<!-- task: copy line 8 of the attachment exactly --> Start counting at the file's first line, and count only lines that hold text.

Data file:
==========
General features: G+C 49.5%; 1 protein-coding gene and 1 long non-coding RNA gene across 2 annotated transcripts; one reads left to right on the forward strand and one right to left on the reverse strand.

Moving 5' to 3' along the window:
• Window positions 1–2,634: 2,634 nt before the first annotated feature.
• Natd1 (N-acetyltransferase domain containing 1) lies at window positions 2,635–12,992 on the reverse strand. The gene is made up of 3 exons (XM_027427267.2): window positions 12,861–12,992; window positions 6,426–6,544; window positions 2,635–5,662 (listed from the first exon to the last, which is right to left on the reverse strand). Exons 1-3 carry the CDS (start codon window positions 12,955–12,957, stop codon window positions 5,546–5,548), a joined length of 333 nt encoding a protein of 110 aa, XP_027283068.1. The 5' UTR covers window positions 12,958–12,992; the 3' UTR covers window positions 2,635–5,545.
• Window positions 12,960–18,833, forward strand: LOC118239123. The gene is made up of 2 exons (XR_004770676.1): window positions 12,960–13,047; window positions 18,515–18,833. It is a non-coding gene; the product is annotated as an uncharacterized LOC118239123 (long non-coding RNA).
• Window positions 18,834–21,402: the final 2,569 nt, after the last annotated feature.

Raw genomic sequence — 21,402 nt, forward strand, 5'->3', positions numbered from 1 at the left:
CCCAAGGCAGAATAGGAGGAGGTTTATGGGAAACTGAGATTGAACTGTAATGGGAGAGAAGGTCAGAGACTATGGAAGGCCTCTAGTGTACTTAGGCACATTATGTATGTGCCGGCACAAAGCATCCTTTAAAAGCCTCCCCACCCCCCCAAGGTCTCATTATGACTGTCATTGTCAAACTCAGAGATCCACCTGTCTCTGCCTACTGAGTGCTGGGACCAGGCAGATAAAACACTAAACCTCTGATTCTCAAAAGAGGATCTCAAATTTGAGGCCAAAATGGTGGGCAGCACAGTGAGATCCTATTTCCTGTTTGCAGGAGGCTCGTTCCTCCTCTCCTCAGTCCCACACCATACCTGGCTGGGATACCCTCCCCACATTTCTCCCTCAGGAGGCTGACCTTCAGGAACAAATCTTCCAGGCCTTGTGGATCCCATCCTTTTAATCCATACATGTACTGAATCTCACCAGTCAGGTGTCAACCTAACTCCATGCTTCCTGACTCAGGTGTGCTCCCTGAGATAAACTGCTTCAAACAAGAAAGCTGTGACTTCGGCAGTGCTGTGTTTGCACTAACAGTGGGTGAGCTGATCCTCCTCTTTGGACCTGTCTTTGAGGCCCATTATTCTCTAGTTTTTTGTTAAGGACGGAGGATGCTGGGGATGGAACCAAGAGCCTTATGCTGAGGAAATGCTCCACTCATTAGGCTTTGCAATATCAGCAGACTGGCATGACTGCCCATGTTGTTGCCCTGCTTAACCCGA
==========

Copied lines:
CCCAAGGCAGAATAGGAGGAGGTTTATGGGAAACTGAGATTGAACTGTAATGGGAGAGAAGGTCAGAGACTATGGAAGGCCTCTAGTGTACTTAGGCACATTATGTATGTGCCGGCACAAAGCATCCTTTAAAAGCCTCCCCACCCCCCCAAGGTCTCATTATGACTGTCATTGTCAAACTCAGAGATCCACCTGTCTCTGCCTACTGAGTGCTGGGACCAGGCAGATAAAACACTAAACCTCTGATTCTCAAAAGAGGATCTCAAATTTGAGGCCAAAATGGTGGGCAGCACAGTGAGATCCTATTTCCTGTTTGCAGGAGGCTCGTTCCTCCTCTCCTCAGTCCCACACCATACCTGGCTGGGATACCCTCCCCACATTTCTCCCTCAGGAGGCTGACCTTCAGGAACAAATCTTCCAGGCCTTGTGGATCCCATCCTTTTAATCCATACATGTACTGAATCTCACCAGTCAGGTGTCAACCTAACTCCATGCTTCCTGACTCAGGTGTGCTCCCTGAGATAAACTGCTTCAAACAAGAAAGCTGTGACTTCGGCAGTGCTGTGTTTGCACTAACAGTGGGTGAGCTGATCCTCCTCTTTGGACCTGTCTTTGAGGCCCATTATTCTCTAGTTTTTTGTTAAGGACGGAGGATGCTGGGGATGGAACCAAGAGCCTTATGCTGAGGAAATGCTCCACTCATTAGGCTTTGCAATATCAGCAGACTGGCATGACTGCCCATGTTGTTGCCCTGCTTAACCCGA